Eldercare in Sub-Saharan AfricaThe world is experiencing rapid demographic aging. In sub-Saharan Africa, a population of 165 million people above the age of 65 is expected by the year 2050, a number more than three times greater than today’s demographics in the region. The care needs of the elderly are much greater in developing countries than in developed countries. However, the WHO works to create sustainable, organized, affordable and accessible long-term care infrastructure that will protect the rights and dignity of vulnerable elderly people. Implementation of universal health coverage, which will make quality eldercare feasible, is its biggest priority in this regard.

The most successful models for eldercare in sub-Saharan Africa are collaborative and meet the rights, needs and preferences of individuals while encouraging their purposeful participation in society and their independence to the greatest extent possible. Oftentimes, this effective care allows for the elderly to remain in the home of a relative but with in-home care visits and access to a variety of supportive programs that meet their basic needs and also combat loneliness and isolation. A few innovative programs in sub-Saharan Africa meet the long-term care needs of the elderly. The study of these models facilitates their recreation for greater numbers of elderly citizens.

Examples of Successful Models for Eldercare in sub-Saharan Africa

  • Ghana: Care for the Aged Foundation provides organized, in-home care visits and assistance with personal care errands. Volunteer workers receive free health care in exchange for their service. Trust has grown in the community for this type of care and there is a long waitlist to participate.
  • Kenya: Private Nursing Agency [name protected per WHO policy] is a private company also providing individualized, in-home care from professionals. This efficient model is growing in popularity, but it is inaccessabile for those without insurance due to the cost.
  • South Africa: Rand Aid is a nonprofit organization with a retirement village model. Residents have security, a high quality of life and care as needed. The returned equity for their spot in the village (as with a condo as opposed to non-returned rent or nursing home expenses) draws people in. Care focuses on freedom of choice and autonomy, translating to the best quality of life.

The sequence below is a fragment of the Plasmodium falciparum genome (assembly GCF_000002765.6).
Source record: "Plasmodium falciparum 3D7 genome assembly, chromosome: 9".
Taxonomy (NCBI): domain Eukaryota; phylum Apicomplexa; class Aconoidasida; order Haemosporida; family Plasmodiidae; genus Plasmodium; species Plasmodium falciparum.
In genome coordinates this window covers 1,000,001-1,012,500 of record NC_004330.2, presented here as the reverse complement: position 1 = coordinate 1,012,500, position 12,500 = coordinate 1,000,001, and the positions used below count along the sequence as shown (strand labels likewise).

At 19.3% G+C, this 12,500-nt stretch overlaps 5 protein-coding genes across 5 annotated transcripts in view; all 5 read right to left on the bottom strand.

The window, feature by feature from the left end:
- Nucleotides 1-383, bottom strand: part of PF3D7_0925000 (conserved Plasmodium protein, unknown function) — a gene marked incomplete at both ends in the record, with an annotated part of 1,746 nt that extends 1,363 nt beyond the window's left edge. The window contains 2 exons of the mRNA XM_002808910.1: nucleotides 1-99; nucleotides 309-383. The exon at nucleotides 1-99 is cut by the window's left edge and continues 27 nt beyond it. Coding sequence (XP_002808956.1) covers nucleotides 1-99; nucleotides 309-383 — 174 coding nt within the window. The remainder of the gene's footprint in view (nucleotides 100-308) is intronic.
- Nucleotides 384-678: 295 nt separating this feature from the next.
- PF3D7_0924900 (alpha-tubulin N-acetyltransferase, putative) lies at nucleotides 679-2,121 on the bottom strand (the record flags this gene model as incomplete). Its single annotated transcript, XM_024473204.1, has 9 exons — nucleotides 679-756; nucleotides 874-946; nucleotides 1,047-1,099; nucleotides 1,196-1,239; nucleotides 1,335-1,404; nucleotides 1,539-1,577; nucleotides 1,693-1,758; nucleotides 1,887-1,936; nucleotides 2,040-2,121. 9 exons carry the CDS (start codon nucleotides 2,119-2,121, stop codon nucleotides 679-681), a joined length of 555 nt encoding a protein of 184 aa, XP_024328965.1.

• Tanzania: HelpAge International works to improve access to in-home health care services to combat symptoms of poverty and alleviate long-term illnesses. HelpAge implements the Better Health for Older People in Africa program funded through U.K. aid. The program is widespread, individualized and collaborative with families. The program assists physical, emotional, spiritual, social and even the economic wellbeing of the clients.

These programs have the following characteristics in common:

  1. Involvement of family members in plan implementation
  2. Taking into consideration the preferences of the elderly person in care
  3. Adequate training of the caregivers
  4. Integration of comprehensive healthcare services
  5. Equitable access
  6. Quality of conditions for care providers
  7. Financial sustainability of programs

Filial Piety in sub-Saharan Africa

Currently, in sub-Saharan Africa, tradition and societal norms, as well as the lack of large-scale organized infrastructure, dictates that children of the elderly carry out the majority of eldercare in their homes, known as filial piety. The overwhelming burden of long-term care falls on girls and women. Most elderly requiring long-term care (those who no longer live independently) receive that care in an unregulated manner. This strain can prolong the cycle of poverty for far too many households.

In addition, the quality of care can be highly inconsistent leaving room for neglect and lack of basic needs being met. Girls and women who care for the elderly may miss out on education or employment opportunities because of this expectation. Furthermore, their own physical and mental health may suffer.

Continued research will increase understanding of the dynamics of eldercare globally. A Health and Retirement Study in the U.S. has expanded to several international sister studies and the World Health Organization is conducting a longitudinal study collecting data on adult health and aging.

What Can Be Done?

In order to meet the needs of the elderly in sub-Saharan Africa and establish integrated long-term care systems in the decades to come, several steps are needed according to the WHO:

  1. A comprehensive understanding of how people age and what their needs are.
  2. Analysis of deficits in current care models as well as the burdens placed on others.
  3. Close mapping of successful models and how to replicate them.
  4. Sharing of information and best practices cross-culturally and cross-nationally.
  5. Nurturing cultural acceptance of effective models that may differ from current practices.
  6. Coordinating and establishing national efforts, including funding; build infrastructure. Training and monitoring of caregivers are essential to this structure.

– Susan Niz
Photo: Wikimedia